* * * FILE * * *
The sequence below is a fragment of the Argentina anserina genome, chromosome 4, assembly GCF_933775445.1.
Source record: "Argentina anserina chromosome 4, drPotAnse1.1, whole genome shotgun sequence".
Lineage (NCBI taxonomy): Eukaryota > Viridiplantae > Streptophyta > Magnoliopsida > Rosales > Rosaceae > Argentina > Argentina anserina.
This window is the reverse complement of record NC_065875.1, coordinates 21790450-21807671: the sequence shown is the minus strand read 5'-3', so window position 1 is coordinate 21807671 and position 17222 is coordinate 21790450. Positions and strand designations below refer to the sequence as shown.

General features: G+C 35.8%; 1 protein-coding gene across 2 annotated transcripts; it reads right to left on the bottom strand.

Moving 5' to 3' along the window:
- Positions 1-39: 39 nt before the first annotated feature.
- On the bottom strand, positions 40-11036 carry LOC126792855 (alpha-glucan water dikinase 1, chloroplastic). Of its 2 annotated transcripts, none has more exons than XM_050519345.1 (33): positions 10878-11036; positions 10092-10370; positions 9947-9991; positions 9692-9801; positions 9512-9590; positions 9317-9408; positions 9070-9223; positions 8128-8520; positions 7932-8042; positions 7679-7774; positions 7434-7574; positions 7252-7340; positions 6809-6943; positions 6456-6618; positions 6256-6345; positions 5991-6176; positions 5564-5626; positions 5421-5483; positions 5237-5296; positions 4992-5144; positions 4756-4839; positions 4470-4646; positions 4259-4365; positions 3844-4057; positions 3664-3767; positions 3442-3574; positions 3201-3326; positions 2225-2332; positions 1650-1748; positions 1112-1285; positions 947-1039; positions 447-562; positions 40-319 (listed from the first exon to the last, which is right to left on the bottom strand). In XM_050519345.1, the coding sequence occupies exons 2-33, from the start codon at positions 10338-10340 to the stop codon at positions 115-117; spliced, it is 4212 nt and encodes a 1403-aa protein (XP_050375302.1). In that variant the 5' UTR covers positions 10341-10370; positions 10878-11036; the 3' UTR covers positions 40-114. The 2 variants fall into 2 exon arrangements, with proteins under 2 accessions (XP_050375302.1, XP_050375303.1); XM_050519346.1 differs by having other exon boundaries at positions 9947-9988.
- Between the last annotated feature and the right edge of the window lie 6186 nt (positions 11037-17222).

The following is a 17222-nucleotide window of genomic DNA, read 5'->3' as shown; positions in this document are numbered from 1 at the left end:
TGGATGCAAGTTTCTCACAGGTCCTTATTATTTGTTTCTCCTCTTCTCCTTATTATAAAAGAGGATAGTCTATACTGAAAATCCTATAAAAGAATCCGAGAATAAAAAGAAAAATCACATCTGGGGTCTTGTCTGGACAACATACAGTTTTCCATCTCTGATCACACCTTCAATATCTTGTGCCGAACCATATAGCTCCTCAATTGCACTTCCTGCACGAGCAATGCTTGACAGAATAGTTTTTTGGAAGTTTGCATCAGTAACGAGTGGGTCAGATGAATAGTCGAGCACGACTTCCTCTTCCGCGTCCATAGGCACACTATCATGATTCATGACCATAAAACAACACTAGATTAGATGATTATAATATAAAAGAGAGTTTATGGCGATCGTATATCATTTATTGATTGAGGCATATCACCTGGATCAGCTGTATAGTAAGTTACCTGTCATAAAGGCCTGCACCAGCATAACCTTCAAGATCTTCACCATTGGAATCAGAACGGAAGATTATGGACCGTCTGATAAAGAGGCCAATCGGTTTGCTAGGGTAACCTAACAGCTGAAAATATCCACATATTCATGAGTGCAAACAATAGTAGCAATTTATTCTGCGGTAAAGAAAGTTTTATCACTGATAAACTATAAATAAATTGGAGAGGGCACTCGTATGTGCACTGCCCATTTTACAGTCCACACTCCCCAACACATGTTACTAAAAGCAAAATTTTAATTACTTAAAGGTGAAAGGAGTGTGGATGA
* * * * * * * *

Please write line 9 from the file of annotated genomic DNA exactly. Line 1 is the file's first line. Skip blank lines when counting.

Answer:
- Between the last annotated feature and the right edge of the window lie 6186 nt (positions 11037-17222).